EAST PROVIDENCE — Spurred on by calls from the Rhode Island Music Education Association the Rhode Island Department of Education last week announced updated guidance for group performances amid …
EAST PROVIDENCE — Spurred on by calls from the Rhode Island Music Education Association the Rhode Island Department of Education last week announced updated guidance for group performances amid the COVID-19 pandemic, including school bands and choruses.
RIDE and the R.I. Department of Health developed the revised guidance in consultation with the RIMEA to provide safe and practical ways for students and teachers to conduct music classes and performances.
“RIMEA extends its thanks to the students, teachers and parents that spoke out about the need for curriculum-based music instruction that includes performance,” said David Neves, Advocacy Chair at RIMEA. “Music is an essential part of students’ education and well-being. We extend our gratitude to the team at RIDE and RIDOH for collaborating with us to update the guidance and look forward to our continued partnership in all music education related matters moving forward.”
According to the RIMEA, since the onset of COVID-19 last spring there has been ongoing research into the development of mitigation strategies to enable music performance in our schools. Recommendations from RIMEA and the International Coalition Performing Arts Aerosol Study were incorporated into Rhode Island’s latest guidance.
The organization cited a significant drop in students playing music during the current 2020-21 term compared to last. In March of 2020, 25,000 students in Rhode Island were singing and playing instruments in our schools every day. This term, after most schools had implemented RIDE recommendations from last summer, that number has been reduced to just 7,700 students participating or a reduction of 70%, according to a RIMEA survey of R.I. music educators. With the updated guidelines, the RIMEA is seeking a reversal of that reduction over the remainder of the ’20-21 term.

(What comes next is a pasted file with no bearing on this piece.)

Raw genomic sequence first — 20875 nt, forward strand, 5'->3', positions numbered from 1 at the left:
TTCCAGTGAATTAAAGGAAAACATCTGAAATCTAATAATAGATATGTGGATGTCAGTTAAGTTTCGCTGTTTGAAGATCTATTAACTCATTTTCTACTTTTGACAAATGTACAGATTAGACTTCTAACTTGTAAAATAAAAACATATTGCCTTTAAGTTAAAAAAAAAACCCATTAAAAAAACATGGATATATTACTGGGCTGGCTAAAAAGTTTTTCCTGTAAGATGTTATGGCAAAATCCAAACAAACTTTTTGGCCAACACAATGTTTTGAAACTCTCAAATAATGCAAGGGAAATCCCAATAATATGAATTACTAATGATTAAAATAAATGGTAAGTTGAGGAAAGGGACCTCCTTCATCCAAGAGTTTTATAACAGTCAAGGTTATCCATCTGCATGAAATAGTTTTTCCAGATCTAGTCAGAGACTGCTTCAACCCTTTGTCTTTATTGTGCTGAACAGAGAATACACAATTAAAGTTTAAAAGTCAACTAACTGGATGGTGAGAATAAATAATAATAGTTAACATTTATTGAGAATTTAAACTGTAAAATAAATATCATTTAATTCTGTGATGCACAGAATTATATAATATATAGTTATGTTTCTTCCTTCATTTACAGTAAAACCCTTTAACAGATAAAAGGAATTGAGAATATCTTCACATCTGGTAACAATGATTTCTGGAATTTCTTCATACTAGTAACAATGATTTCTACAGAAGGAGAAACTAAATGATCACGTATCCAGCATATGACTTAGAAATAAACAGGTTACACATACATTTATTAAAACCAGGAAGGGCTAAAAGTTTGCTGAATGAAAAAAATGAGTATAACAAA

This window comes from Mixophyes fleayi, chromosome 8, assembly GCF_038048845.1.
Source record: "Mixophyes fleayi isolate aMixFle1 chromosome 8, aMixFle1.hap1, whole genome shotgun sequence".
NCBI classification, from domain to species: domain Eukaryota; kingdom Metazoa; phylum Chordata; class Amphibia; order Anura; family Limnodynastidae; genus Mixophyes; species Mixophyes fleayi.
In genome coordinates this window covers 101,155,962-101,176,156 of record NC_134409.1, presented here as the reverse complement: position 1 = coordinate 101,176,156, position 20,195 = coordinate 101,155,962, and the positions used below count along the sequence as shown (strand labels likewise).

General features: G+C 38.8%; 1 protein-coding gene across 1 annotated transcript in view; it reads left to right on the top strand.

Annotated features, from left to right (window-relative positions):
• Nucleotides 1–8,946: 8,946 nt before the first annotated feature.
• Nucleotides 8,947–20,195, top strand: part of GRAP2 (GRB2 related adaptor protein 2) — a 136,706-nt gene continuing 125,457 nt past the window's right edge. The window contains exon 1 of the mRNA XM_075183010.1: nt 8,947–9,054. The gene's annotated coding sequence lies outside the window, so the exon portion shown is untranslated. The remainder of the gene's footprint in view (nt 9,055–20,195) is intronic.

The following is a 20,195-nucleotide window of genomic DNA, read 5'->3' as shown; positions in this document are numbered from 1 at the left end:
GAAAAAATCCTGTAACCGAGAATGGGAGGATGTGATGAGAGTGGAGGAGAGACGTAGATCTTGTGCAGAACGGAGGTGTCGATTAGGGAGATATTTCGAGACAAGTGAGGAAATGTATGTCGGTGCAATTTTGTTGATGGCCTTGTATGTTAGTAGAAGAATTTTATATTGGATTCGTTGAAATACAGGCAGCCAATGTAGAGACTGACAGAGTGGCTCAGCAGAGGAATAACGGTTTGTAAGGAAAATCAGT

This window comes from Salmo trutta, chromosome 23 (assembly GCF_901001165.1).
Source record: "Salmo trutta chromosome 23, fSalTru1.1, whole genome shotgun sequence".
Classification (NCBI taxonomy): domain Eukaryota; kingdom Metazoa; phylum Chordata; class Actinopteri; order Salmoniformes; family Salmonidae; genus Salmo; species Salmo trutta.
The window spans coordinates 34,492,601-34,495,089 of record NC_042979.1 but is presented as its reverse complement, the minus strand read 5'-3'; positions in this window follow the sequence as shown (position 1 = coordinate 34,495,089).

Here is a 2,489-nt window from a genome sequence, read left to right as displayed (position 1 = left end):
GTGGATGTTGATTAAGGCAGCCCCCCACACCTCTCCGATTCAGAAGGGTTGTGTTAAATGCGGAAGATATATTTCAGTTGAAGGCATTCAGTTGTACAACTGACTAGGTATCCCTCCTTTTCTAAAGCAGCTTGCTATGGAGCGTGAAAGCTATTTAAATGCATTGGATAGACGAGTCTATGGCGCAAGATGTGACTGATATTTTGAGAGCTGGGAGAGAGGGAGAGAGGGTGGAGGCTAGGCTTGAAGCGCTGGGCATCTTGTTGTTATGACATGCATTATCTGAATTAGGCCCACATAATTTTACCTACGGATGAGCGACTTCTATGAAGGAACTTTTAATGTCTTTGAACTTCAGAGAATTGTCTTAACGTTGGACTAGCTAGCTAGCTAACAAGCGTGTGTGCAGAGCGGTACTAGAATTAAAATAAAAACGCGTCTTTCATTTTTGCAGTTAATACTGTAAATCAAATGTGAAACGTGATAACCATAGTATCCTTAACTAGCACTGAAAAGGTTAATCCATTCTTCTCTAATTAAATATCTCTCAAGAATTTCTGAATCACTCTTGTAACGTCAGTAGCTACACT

“Through music, students have a chance to express themselves, develop and demonstrate their skills, and connect with each other, their school and community” said Patricia Kammerer, RIMEA Advocacy Co-Chair. “Student musicians gain important experiences allowing them to reflect on their own well-being, their relationships with others, and their capability to make decisions - so important during the COVID era.”
Ms. Kammerer added “Whether a student’s passion is on the playing field or on the chorus riser they should be given the respect they deserve to pursue their dreams.”